Illiana Expressway Feasibility Study
Indiana Department of Transportation
To determine the overall viability of developing, financing, constructing, operating, maintaining, and placing into service a new Interstate quality highway to be known as the Illiana Expressway. The proposed expressway would be 25 to 30 miles in length, connecting I-57 in Illinois with I-65 in Indiana.
The Illiana Expressway corridor has been a component of long-range plans for the bistate region since the early 1900s, first envisioned by Daniel Burnham as a vital link in the outer ring of highways encircling the Chicago region. Formerly known as the South Suburban Expressway, the corridor has shifted southward over the years as the Chicago metropolitan area has expanded geographically and available right-of-way has become more limited. Traffic volumes have increased each year on competing routes, resulting in congestion and delay that impact not only passenger travel, but also result in significant economic impacts to industries that depend on the ability to move freight within and through the region.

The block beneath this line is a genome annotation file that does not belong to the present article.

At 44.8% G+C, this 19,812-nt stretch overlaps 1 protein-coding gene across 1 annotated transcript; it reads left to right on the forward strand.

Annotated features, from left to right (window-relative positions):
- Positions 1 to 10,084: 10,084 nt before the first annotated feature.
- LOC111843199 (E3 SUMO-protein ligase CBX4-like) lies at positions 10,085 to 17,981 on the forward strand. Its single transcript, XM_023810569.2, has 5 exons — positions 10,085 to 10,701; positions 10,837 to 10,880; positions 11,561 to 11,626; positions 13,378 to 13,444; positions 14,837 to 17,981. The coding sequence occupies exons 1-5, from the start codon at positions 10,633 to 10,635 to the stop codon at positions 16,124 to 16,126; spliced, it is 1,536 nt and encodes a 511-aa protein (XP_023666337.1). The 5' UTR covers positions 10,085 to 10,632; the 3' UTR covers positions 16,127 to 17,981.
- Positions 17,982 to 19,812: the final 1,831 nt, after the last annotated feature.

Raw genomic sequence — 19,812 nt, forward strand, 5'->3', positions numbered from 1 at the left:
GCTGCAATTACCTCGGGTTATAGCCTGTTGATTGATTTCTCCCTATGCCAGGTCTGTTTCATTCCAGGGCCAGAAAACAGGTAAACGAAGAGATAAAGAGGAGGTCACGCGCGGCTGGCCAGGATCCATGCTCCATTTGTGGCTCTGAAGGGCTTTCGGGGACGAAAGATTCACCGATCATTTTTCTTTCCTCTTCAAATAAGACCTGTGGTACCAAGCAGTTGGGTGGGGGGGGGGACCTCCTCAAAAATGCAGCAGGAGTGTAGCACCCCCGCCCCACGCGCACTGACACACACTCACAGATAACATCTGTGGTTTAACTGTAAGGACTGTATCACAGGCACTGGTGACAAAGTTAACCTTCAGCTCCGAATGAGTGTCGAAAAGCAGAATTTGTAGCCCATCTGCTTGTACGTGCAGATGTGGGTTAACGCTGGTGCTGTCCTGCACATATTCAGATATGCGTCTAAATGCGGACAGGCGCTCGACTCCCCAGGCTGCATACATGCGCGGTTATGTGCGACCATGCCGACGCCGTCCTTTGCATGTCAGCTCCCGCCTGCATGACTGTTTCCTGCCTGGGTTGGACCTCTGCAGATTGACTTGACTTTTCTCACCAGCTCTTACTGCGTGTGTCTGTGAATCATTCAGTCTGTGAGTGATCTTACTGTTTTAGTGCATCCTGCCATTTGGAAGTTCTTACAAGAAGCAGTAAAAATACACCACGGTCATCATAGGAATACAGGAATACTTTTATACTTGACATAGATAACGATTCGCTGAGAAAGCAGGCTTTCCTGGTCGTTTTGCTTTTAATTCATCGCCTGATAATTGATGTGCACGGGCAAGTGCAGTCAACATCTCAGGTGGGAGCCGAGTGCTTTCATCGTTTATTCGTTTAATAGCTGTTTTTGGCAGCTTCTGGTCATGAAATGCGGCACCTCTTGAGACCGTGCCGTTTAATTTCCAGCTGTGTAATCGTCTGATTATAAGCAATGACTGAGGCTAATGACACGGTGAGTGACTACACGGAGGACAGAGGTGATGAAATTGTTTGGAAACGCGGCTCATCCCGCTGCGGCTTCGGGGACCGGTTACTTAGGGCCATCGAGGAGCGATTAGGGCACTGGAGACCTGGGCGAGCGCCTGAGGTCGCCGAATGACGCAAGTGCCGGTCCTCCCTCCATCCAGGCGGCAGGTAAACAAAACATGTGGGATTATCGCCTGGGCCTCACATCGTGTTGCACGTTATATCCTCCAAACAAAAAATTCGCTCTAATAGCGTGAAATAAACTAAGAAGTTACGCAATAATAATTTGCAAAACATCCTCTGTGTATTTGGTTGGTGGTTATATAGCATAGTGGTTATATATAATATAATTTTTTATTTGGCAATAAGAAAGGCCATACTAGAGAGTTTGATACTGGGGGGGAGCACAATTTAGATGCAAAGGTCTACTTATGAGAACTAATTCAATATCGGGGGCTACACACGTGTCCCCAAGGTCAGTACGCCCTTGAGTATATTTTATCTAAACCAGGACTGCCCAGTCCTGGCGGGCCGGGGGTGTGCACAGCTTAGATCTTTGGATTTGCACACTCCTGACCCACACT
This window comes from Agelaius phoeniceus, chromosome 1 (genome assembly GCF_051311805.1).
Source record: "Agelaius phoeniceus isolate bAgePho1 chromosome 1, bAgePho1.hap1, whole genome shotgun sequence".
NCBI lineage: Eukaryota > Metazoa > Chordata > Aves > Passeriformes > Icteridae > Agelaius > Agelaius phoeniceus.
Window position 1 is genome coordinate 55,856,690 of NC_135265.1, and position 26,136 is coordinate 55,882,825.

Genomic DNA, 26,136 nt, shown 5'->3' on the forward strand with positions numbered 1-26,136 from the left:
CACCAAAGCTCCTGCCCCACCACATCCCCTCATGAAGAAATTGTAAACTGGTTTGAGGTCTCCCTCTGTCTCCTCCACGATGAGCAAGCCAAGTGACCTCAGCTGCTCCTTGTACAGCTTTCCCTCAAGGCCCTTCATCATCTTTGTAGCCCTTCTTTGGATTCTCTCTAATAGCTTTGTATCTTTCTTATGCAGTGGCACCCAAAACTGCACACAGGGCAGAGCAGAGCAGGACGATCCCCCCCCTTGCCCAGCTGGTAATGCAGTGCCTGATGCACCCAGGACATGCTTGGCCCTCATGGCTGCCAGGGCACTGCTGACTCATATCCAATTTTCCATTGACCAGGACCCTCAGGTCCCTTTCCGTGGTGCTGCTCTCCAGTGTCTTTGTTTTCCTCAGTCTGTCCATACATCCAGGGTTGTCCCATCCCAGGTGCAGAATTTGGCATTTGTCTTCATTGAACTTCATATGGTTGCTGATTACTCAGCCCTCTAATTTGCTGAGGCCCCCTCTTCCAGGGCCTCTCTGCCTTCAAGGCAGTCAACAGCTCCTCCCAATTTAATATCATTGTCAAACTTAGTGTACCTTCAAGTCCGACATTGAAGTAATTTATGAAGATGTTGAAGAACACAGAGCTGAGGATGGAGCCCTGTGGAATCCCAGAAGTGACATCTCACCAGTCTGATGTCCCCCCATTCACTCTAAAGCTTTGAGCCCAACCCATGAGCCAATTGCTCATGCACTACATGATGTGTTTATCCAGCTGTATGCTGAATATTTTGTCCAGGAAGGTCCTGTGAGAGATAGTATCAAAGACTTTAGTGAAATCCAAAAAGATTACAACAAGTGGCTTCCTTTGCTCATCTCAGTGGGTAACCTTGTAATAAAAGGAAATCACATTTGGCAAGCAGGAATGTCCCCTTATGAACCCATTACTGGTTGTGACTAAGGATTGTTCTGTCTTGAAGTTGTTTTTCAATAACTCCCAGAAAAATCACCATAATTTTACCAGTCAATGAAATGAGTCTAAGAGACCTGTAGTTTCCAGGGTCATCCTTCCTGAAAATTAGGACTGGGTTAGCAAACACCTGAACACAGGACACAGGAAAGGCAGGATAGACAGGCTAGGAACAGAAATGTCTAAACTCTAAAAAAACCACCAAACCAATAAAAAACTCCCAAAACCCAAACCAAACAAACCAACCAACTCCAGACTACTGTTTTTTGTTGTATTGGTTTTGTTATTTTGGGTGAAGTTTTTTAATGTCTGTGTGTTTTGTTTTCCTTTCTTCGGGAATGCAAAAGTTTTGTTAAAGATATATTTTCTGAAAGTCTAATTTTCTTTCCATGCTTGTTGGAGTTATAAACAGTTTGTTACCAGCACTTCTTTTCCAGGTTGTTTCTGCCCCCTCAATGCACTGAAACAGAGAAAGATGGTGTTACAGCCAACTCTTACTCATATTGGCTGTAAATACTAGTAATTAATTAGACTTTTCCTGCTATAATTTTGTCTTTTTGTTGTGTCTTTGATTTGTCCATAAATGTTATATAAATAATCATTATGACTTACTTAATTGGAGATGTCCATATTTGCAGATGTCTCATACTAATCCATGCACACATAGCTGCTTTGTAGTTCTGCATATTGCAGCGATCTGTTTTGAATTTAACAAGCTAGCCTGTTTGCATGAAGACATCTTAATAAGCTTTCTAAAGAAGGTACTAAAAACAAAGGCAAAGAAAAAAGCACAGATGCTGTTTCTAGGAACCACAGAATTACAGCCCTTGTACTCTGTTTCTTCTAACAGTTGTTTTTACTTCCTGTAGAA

The Cambridge Systematics approach to performing the Illiana Expressway Feasibility Study included the following steps:
- Define the study area;
- Implement a Public Outreach program;
- Establish project purpose and need;
- Perform environmental overview;
- Identify and develop conceptual engineering and cost estimates for three alternative alignment corridors;
- Develop “Illiana” travel demand model for forecasting travel volumes and toll sensitivity on alternative alignments;
- Identify and compare project benefits, opportunities, and impacts;
- Study identifies three possible corridors for Illiana Expressway;
- Perform Traffic and Revenue Analysis to estimate debt capacity by alignment; and
- Identify alternative financing approaches.
- Projected volumes up to 43,000 vehicles per day.
- Conceptual cost estimates ranging from $600M to $1B, based on alignment and cross section scenario.
- Debt capacity based on toll revenue up to 56 percent of project cost.
- Benefits and opportunities include: congestion relief, safety enhancements, regional and national economic benefits, enhanced freight mobility, environmental benefits, and transit linkages.
- Potential impacts to the environment include: displaced structures and farmland, parklands and managed lands, historic and archaeological areas, hazardous material sites, sensitive habitats, wetlands, and floodplains.